NetworkManager effectively alleviates the need for managing network threads by managing the complexity of network threading. The connection request class can be used to facilitate web service requests when coupled with the JSON/XML parsing capabilities.

To open a connection one needs to use a ConnectionRequest object, which has some similarities to the networking mechanism in JavaScript but is obviously somewhat more elaborate.

You can send a get request to a URL using something like:

Notice that you can also implement the same thing and much more by avoiding the response listener code and instead overriding the methods of the ConnectionRequest class which offers multiple points to override e.g.

Notice that overriding buildRequestBody(OutputStream) will only work for POST requests and will replace writing the arguments.

Important: You don't need to close the output/input streams passed to the request methods. They are implicitly cleaned up.

NetworkManager also supports synchronous requests which work in a similar way to Dialog via the invokeAndBlock call and thus don't block the EDT illegally. E.g. you can do something like this:

Notice that in this case the addToQueueAndWait method returned after the connection completed. Also notice that this was totally legal to do on the EDT!


By default the NetworkManager launches with a single network thread. This is sufficient for very simple applications that don't do too much networking but if you need to fetch many images concurrently and perform web services in parallel this might be an issue.

Warning: Once you increase the thread count there is no guarantee of order for your requests. Requests might not execute in the order with which you added them to the queue!

To update the number of threads use:

All the callbacks in the ConnectionRequest occur on the network thread and not on the EDT!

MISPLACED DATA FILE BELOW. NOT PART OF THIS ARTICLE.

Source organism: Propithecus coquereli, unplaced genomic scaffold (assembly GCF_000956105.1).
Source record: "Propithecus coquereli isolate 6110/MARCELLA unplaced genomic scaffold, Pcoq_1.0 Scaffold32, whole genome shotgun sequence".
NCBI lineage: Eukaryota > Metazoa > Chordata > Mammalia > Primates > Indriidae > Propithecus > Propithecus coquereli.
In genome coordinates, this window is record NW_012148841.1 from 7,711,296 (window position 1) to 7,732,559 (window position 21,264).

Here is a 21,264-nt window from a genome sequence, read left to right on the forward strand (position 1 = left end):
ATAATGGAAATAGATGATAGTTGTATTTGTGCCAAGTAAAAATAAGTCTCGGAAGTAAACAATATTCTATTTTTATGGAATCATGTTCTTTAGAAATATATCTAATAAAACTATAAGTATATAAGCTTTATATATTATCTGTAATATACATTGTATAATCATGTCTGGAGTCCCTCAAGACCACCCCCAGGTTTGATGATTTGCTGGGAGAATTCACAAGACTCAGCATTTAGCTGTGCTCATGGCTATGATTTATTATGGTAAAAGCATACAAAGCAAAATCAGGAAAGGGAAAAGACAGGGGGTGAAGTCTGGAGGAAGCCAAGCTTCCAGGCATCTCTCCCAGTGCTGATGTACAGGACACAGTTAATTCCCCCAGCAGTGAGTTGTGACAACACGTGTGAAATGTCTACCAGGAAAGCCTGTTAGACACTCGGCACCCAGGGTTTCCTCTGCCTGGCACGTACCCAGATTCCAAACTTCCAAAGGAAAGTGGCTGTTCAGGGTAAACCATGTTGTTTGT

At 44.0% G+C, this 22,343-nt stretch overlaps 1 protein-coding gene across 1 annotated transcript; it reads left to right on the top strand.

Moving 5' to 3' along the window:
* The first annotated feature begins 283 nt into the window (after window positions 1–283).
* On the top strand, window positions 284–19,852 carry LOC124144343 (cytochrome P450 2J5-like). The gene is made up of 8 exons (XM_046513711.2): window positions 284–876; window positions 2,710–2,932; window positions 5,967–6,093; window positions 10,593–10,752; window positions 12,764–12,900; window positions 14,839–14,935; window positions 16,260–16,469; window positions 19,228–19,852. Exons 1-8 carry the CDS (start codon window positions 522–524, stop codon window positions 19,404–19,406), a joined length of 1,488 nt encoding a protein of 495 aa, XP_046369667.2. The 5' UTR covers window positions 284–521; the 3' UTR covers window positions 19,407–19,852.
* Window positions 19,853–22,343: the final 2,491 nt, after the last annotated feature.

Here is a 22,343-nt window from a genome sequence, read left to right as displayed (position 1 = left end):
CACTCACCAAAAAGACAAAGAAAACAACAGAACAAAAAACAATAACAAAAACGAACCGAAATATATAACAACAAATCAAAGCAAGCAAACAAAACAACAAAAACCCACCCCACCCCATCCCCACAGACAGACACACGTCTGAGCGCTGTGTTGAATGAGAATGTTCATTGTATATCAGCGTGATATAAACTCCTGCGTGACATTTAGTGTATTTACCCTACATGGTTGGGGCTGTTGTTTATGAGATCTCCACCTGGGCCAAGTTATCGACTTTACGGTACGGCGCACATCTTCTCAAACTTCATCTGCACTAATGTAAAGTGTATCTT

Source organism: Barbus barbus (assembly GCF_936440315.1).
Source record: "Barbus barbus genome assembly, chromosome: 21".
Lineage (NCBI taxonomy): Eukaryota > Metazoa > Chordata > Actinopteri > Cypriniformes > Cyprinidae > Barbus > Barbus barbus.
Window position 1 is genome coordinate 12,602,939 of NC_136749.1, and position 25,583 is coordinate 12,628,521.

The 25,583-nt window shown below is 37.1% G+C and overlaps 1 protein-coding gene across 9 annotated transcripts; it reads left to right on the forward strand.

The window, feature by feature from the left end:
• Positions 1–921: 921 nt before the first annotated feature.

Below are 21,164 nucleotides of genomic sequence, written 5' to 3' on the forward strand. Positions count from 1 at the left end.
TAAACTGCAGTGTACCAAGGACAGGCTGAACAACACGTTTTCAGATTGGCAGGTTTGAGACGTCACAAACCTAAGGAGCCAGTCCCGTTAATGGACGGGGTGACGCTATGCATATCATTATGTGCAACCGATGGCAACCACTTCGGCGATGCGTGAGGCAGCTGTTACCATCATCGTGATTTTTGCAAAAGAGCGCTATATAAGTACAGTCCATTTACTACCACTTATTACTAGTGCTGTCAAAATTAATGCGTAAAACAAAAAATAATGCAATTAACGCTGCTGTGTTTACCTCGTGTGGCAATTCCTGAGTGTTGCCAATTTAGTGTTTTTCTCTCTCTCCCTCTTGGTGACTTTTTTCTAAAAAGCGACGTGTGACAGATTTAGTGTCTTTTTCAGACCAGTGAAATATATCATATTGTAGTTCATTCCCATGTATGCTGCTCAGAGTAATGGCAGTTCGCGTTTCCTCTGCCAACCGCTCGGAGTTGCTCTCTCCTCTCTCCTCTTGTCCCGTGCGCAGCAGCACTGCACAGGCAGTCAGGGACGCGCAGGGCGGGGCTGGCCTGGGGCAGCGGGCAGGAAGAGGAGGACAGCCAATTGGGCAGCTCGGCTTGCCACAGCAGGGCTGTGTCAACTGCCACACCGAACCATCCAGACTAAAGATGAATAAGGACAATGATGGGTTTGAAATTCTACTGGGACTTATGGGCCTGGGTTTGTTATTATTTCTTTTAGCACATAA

There is one exception to this rule which is the postResponse() method designed to update the UI after the networking code completes.

Important: Never change the UI from a ConnectionRequest callback. You can either use a listener on the ConnectionRequest, use postResponse() (which is the only exception to this rule) or wrap your UI code with Display.callSerially(java.lang.Runnable).

Arguments, Headers & Methods

HTTP/S is a complex protocol that expects complex encoded data for its requests. Codename One tries to simplify and abstract most of these complexities behind common sense API's while still providing the full low level access you would expect from such an API.


HTTP supports several "request methods", most commonly GET & POST but also a few others such as HEAD, PUT, DELETE etc.

Arguments in HTTP are passed differently between GET and POST methods. That is what the setPost method in Codename One determines, whether arguments added to the request should be placed using the GET semantics or the POST semantics.

So if we continue our example from above we can do something like this:

This will implicitly add a get argument with the content of value. Notice that we don't really care what value is. It's implicitly HTTP encoded based on the get/post semantics. In this case it will use the get encoding since we passed false to the constructor.

A simpler implementation could do something like this:

This would be almost identical but doesn't provide the convenience for switching back and forth between GET/POST and it isn't as fluent.

We can skip the encoding in complex cases where server code expects illegal HTTP characters (this happens) using the addArgumentNoEncoding method. We can also add multiple arguments with the same key using addArgumentArray.


As we explained above, the setPost() method allows us to manipulate the get/post semantics of a request. This implicitly changes the POST or GET method submitted to the server.

However, if you wish to have finer grained control over the submission process e.g. for making a HEAD request you can do this with code like:


When communicating with HTTP servers we often pass data within headers mostly for authentication/authorization but also to convey various properties.

Some headers are builtin as direct API's e.g. content type is directly exposed within the API since it's a pretty common use case. We can set the content type of a post request using:

We can also add any arbitrary header type we want, e.g. a very common use case is basic authorization where the authorization header includes the Base64 encoded user/password combination as such:

This can be quite tedious to do if you want all requests from your app to use this header. For this use case you can just use:

Server Headers

Server returned headers are a bit trickier to read. We need to subclass the connection request and override the readHeaders method e.g.:

Here we can extract the headers one by one to handle complex headers such as cookies, authentication etc.

Error Handling

As you noticed above practically all of the methods in the ConectionRequest throw IOException. This allows you to avoid the try/catch semantics and just let the error propagate up the chain so it can be handled uniformly by the application.

There are two distinct placed where you can handle a networking error: